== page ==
Headaches, insomnia, digestive disorders, arthritis, asthma, minor aches and pains are some of the problems that can respond to massage therapy. It can even have an excellent effect on nervous people who have been dependent on their pharmacy for rest and relaxation”( Greene,1997). Most of us have dabbled in meditation by participating in conscious relaxation. Maybe during an exercise class or to manage pain or anxiety. We start by paying attention to our breathing. The practical effort to focus completely on our breathing takes our minds away from the mind clutter that constantly tries to invade our mind and eliminate feelings that will lead to a time of calm and relaxation”(Parsons,1997).
This form of meditation is known as the concentration, or “one pointed’, type of meditation. Another form of meditation is called mindfulness. In this meditation style you begin by utilizing one-pointed attention to cultivate calmness and stability, but then you move beyond that by introducing a wider scope to the observing, as well as an element of inquiry. When thoughts or feelings come up in your mind, you don’t ignore them or suppress them, nor do you analyze or judge their content.
Rather, you simply note any thoughts as they occur as best you can and observe them intentionally but nonjudgmental, moment by moment, as the events in the field of your awareness. This inclusive noting of thoughts that come and go in your mind can lead you to feel less caught up in them and give you a deeper perspective on your reaction to everyday stress and pressure”(Kabat-Zin,1993). The final form of stress management that we are going to look at is the lost art of having fun.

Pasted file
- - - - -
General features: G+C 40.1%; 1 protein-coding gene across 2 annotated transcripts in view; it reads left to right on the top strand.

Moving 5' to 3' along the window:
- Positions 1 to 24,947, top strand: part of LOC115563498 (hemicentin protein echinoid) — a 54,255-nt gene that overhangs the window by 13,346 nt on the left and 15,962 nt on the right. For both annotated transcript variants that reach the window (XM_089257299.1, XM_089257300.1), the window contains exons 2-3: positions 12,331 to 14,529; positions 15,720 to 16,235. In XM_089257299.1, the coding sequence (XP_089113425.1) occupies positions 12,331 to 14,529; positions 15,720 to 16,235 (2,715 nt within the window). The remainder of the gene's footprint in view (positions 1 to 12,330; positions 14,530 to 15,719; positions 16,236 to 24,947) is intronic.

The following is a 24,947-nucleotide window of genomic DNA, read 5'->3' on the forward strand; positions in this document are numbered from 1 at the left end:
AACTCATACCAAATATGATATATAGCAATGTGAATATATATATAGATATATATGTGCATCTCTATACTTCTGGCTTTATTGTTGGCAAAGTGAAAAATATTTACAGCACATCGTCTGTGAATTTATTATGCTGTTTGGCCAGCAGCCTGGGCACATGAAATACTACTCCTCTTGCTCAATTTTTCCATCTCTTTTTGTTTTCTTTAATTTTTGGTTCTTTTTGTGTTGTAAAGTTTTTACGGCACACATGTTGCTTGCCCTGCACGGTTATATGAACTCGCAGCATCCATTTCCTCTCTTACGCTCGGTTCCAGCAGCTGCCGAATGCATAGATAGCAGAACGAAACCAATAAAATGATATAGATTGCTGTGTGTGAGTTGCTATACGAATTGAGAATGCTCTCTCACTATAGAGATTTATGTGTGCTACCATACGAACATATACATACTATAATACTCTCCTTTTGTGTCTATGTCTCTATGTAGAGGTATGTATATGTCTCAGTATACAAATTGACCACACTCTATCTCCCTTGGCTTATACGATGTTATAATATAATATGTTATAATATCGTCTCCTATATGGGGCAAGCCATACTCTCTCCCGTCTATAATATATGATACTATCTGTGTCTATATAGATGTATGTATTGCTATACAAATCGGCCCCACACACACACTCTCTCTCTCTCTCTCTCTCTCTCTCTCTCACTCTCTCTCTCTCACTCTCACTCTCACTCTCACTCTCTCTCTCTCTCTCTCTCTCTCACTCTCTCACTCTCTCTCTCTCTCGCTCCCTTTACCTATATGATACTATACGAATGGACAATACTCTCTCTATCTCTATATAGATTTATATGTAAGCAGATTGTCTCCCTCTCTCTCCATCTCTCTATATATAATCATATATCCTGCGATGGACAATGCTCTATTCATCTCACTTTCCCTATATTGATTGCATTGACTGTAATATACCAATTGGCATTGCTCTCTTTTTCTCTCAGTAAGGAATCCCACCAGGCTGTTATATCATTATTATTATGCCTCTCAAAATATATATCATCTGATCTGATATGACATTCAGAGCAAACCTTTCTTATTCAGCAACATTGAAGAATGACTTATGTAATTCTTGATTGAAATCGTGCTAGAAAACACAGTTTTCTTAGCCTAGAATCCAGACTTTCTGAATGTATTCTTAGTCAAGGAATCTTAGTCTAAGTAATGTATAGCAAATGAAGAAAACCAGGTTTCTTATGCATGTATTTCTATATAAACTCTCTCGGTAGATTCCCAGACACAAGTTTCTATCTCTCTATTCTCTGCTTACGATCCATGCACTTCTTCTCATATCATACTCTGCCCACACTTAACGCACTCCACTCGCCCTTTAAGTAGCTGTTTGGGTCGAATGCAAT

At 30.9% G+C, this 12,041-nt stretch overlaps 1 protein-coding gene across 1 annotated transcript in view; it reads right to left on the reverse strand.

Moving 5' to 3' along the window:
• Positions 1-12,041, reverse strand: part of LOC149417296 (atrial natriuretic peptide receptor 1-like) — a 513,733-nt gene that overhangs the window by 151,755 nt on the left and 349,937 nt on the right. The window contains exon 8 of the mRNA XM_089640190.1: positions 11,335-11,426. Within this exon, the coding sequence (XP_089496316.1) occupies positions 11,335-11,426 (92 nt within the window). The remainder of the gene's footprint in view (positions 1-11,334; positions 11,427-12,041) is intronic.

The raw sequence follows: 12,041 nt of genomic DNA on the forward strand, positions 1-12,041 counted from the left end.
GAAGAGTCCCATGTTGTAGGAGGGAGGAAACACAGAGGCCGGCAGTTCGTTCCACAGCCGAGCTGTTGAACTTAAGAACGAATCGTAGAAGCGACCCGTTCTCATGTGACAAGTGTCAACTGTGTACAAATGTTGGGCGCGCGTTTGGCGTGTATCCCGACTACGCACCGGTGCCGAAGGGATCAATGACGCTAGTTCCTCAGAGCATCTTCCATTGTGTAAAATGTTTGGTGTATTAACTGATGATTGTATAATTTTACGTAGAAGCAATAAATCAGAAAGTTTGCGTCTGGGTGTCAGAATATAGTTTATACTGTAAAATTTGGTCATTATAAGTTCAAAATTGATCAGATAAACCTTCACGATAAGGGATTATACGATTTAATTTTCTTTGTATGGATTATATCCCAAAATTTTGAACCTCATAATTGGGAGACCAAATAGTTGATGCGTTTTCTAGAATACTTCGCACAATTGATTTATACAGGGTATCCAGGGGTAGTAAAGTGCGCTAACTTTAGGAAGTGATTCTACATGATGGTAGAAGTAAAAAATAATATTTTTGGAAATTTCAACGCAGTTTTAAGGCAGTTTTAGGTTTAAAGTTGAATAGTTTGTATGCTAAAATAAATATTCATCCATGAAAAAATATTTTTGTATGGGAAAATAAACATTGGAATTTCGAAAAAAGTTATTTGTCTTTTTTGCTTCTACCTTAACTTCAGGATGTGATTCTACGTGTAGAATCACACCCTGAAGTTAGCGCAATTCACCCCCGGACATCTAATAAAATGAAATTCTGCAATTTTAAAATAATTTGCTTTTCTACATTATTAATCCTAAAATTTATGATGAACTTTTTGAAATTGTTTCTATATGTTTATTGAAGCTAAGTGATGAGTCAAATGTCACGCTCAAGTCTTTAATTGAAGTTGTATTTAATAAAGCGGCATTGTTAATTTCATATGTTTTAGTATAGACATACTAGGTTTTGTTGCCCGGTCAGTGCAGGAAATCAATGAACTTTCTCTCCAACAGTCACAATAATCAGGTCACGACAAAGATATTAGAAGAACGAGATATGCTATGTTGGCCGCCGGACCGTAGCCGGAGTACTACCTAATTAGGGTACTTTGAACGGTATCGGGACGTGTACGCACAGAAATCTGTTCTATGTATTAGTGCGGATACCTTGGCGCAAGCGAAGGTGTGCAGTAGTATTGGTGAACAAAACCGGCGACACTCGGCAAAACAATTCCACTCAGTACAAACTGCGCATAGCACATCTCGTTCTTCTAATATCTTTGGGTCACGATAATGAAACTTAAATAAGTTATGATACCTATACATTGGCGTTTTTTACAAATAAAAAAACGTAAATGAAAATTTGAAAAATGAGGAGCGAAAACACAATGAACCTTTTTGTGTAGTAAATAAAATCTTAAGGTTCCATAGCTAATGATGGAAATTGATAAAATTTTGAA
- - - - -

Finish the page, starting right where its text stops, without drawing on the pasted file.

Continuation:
As adults, we need this ability to shift our awareness from rational and logical concerns to a level, which is freer and centered on the moment. People who can shift appropriately between the “there and then” to the “here and now” are good at reality testing and adapting to the demands of the world. They can draw on both their thought processes and their ability to take effective actions. We can’t really appreciate fun without the counterbalance of work and the responsibilities of living. And we can’t truly value our work until we incorporate fun into our lives. Pleasure guides us to better health.
When experiences are enjoyable, we want more of them. Our bodies tell us that sleep, reproduction, eating, companionship and exercise — to name just a few of our more common daily activities — are enjoyable. We can actually relieve stress and relax just by doing these activities. “Think about what children do when they play. They lose themselves in the pleasure of the moment. We have all observed children at play. They glow with pleasure — they shout, smile, and run around. They are so involved with what they are doing that they lose focus on everything else around them”(Life Esteem,1998).
You can almost consider it a form of meditation. While writing on this topic I couldn’t help to notice how little I do to relieve stress in my own life. I thought about the times I was happy and relaxed, then I thought about times of stress and discomfort. Although stress full periods are unavoidable, I noticed that I was most at ease when I was involved in a form of activity that was totally irrelevant to the stressors that where causing problems. I felt as if I had more energy to continue, and actually ignored any of the negative aspects of the activity.